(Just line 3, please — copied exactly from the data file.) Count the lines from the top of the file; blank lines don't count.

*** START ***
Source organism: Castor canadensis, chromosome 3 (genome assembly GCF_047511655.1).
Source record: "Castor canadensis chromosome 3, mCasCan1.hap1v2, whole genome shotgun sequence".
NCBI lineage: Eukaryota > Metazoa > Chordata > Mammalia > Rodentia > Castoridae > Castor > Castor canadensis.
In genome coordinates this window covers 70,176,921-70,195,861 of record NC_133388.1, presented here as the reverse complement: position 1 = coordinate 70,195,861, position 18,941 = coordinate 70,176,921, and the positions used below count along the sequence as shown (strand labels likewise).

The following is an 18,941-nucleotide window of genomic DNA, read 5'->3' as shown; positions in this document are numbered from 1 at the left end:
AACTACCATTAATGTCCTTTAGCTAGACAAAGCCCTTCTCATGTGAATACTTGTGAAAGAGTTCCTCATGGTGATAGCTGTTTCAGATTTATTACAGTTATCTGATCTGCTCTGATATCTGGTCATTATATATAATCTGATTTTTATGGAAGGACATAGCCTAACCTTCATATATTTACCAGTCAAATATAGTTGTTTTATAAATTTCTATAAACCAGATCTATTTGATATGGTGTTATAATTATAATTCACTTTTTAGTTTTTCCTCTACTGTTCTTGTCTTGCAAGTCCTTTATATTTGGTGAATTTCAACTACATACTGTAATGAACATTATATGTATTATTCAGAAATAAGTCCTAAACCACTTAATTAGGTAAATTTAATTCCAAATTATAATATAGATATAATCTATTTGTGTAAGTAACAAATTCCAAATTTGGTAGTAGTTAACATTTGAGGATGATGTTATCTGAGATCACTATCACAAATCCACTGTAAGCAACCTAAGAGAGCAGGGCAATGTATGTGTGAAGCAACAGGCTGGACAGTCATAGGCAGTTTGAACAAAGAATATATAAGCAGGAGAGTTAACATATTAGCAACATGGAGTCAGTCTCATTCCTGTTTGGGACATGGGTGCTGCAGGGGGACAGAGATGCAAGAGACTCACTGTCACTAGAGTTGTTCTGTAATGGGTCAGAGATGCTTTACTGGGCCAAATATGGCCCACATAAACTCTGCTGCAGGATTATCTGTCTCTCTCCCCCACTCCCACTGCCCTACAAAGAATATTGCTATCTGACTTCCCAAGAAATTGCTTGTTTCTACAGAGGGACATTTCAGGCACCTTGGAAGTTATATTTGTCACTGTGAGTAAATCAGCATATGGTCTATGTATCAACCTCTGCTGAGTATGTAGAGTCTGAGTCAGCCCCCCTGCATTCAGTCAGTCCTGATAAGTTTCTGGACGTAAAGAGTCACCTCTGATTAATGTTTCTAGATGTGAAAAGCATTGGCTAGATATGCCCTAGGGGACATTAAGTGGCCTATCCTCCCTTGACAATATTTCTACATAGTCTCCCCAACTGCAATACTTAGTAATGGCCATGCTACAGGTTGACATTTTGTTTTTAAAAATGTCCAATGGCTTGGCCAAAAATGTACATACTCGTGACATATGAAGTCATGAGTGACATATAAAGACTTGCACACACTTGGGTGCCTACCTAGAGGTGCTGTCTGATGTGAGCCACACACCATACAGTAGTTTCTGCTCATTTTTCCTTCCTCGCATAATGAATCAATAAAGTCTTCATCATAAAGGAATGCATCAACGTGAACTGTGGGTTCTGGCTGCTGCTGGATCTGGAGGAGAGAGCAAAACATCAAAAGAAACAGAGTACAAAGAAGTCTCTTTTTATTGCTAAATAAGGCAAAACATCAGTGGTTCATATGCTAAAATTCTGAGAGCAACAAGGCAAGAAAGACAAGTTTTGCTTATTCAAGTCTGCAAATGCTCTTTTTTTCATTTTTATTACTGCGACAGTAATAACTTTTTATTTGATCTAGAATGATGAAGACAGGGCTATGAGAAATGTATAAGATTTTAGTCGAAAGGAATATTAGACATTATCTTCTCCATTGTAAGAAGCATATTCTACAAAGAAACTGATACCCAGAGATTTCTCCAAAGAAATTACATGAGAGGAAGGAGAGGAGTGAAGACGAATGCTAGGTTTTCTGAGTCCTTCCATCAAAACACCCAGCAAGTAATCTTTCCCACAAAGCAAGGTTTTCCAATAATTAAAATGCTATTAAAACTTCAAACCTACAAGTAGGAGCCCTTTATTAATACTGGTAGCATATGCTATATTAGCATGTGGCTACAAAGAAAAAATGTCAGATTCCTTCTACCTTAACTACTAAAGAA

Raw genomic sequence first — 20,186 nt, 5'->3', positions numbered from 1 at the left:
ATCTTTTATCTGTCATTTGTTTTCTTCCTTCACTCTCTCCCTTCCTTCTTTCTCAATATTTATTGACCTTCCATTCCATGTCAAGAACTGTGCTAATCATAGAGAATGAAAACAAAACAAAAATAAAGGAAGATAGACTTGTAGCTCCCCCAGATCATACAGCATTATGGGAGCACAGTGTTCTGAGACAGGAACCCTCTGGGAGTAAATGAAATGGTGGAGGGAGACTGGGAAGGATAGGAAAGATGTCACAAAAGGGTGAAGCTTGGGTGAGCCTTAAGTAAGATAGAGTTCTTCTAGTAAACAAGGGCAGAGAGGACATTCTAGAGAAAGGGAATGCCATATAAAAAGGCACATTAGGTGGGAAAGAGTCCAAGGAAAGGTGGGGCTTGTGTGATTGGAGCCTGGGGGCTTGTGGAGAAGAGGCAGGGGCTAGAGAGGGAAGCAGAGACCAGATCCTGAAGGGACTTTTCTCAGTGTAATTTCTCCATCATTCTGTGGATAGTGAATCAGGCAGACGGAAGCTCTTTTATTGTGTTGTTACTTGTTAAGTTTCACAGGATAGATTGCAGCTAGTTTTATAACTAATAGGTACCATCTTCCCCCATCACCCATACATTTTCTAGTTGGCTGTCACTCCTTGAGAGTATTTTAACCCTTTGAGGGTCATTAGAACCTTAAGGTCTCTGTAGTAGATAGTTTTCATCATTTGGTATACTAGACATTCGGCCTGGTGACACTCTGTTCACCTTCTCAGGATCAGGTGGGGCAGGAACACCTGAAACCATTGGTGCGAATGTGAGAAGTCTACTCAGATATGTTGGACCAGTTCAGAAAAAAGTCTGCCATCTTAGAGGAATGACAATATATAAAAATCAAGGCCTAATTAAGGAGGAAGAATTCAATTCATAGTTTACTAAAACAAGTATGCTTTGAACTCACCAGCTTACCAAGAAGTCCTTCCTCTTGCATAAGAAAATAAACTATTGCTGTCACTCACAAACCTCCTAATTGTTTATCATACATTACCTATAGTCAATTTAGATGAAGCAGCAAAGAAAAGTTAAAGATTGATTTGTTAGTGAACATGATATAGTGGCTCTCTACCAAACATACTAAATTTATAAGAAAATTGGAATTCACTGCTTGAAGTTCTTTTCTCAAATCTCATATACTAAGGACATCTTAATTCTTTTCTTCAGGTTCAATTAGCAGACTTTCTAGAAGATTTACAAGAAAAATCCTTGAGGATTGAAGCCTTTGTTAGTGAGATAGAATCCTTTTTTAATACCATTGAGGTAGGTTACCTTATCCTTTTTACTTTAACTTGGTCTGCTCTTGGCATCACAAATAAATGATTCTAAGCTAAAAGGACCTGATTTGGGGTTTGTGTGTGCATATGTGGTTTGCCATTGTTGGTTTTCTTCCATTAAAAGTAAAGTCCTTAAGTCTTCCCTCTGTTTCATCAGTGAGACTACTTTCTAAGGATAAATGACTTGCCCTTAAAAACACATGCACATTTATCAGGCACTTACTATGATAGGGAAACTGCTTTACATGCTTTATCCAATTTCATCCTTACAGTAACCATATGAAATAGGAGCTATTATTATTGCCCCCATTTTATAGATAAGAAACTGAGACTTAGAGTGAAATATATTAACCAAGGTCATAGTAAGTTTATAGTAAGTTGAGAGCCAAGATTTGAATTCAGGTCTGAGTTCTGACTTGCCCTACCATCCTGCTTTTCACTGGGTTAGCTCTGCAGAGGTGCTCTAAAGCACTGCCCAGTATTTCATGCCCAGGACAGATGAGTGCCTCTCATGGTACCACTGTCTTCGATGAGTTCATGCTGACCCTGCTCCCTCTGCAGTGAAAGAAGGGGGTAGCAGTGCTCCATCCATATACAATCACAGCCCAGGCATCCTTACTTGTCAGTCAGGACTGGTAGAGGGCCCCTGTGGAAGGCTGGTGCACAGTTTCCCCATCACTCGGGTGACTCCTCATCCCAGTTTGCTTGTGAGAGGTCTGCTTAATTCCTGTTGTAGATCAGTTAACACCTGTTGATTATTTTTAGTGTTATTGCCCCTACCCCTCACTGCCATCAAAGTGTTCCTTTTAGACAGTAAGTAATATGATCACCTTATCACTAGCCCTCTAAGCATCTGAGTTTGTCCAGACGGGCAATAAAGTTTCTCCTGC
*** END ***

NCBI lineage: Eukaryota > Metazoa > Chordata > Mammalia > Rodentia > Castoridae > Castor > Castor canadensis.